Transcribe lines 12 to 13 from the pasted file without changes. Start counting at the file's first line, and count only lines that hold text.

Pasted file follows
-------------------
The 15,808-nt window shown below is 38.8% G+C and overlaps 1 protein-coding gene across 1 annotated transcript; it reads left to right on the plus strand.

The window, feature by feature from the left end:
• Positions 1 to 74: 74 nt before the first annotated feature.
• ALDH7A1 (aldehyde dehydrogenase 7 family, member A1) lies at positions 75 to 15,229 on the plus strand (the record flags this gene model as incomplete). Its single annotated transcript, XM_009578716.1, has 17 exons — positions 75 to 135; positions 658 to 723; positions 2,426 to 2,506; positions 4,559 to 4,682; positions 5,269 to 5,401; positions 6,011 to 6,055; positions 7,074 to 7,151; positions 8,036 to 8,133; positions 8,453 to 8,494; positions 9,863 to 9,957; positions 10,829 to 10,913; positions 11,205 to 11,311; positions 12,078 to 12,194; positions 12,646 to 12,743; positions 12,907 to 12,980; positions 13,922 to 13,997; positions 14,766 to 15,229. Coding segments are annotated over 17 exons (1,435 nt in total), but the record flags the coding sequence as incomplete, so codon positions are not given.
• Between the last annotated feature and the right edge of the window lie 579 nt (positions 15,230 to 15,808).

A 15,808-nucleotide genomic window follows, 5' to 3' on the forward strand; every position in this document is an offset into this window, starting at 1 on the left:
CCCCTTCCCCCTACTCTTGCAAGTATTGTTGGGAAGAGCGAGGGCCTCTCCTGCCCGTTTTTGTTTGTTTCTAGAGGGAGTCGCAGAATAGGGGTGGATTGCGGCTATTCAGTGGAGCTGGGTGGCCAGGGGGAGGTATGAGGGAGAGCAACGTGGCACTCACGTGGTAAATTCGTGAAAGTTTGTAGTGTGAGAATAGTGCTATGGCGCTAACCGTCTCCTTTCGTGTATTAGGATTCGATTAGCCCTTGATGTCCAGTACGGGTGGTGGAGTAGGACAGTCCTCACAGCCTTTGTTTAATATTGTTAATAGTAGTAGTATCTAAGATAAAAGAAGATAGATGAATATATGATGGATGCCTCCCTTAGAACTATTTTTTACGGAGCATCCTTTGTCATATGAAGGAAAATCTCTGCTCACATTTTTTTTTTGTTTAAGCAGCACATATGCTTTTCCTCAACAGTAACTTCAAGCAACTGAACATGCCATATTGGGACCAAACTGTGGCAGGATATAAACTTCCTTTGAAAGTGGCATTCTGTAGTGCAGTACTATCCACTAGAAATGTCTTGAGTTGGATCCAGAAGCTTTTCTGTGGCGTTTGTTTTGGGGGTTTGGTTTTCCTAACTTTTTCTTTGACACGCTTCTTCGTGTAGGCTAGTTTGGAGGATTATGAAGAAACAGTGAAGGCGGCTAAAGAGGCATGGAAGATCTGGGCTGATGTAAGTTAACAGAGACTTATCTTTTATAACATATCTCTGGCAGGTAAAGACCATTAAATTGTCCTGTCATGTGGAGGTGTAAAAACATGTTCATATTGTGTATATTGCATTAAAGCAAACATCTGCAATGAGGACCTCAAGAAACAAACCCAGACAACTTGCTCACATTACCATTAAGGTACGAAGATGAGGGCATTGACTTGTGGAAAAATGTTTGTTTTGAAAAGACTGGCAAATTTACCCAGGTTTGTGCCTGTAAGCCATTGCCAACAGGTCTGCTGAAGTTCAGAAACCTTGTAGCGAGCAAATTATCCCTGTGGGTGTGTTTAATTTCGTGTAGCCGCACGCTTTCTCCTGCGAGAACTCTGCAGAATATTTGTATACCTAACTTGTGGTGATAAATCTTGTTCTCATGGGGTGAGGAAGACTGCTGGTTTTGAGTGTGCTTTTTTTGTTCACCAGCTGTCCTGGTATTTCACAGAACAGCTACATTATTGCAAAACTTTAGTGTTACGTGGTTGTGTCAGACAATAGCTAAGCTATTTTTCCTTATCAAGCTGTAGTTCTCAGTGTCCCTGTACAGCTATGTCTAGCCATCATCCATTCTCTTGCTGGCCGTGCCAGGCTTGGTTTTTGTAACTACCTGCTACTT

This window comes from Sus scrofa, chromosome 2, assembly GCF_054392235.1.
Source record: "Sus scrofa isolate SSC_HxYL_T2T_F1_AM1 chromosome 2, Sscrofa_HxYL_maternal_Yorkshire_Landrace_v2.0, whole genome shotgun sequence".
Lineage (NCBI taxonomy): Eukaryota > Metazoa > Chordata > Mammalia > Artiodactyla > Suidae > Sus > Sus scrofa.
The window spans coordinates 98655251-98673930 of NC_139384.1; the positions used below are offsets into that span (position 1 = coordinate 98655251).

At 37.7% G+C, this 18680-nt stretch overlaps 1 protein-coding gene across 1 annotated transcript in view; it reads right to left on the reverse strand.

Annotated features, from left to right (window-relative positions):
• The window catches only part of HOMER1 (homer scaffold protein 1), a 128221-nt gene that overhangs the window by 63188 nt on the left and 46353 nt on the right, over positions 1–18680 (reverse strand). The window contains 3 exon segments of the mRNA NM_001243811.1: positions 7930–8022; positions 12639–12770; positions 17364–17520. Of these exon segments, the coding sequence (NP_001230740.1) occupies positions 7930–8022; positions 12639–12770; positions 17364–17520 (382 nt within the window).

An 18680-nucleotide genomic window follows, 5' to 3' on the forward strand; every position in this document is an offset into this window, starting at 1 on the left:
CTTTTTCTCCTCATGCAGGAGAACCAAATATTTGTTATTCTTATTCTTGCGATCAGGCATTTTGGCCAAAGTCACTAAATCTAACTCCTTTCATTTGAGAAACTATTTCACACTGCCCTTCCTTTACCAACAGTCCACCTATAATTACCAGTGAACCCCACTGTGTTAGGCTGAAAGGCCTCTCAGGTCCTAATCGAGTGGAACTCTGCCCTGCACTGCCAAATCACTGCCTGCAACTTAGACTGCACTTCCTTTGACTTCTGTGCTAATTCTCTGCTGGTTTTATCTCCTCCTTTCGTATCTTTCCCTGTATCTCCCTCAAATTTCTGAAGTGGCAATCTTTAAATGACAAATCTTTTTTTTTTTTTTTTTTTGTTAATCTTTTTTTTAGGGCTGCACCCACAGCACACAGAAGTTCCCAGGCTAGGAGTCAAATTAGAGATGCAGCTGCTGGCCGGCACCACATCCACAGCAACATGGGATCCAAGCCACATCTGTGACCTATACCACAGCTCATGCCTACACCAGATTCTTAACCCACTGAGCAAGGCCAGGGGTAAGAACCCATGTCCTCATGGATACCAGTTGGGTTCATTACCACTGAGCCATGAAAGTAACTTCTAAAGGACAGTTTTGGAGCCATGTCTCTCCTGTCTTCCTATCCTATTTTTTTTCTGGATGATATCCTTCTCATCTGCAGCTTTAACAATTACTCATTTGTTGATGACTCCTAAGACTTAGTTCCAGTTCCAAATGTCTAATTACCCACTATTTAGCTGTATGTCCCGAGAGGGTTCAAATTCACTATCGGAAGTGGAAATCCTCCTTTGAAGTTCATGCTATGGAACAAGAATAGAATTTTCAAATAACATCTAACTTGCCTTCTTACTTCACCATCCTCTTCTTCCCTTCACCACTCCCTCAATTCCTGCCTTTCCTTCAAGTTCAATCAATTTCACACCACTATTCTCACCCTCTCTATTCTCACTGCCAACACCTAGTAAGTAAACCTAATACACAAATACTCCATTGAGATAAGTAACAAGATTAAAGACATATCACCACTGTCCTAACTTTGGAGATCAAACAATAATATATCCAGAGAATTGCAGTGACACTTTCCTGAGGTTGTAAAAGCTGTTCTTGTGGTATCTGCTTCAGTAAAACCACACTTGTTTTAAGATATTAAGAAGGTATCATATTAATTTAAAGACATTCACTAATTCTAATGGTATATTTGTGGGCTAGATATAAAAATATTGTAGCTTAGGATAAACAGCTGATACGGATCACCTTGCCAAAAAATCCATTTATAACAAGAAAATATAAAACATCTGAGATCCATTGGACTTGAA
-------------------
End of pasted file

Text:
At 37.7% G+C, this 18680-nt stretch overlaps 1 protein-coding gene across 1 annotated transcript in view; it reads right to left on the reverse strand.

Annotated features, from left to right (window-relative positions):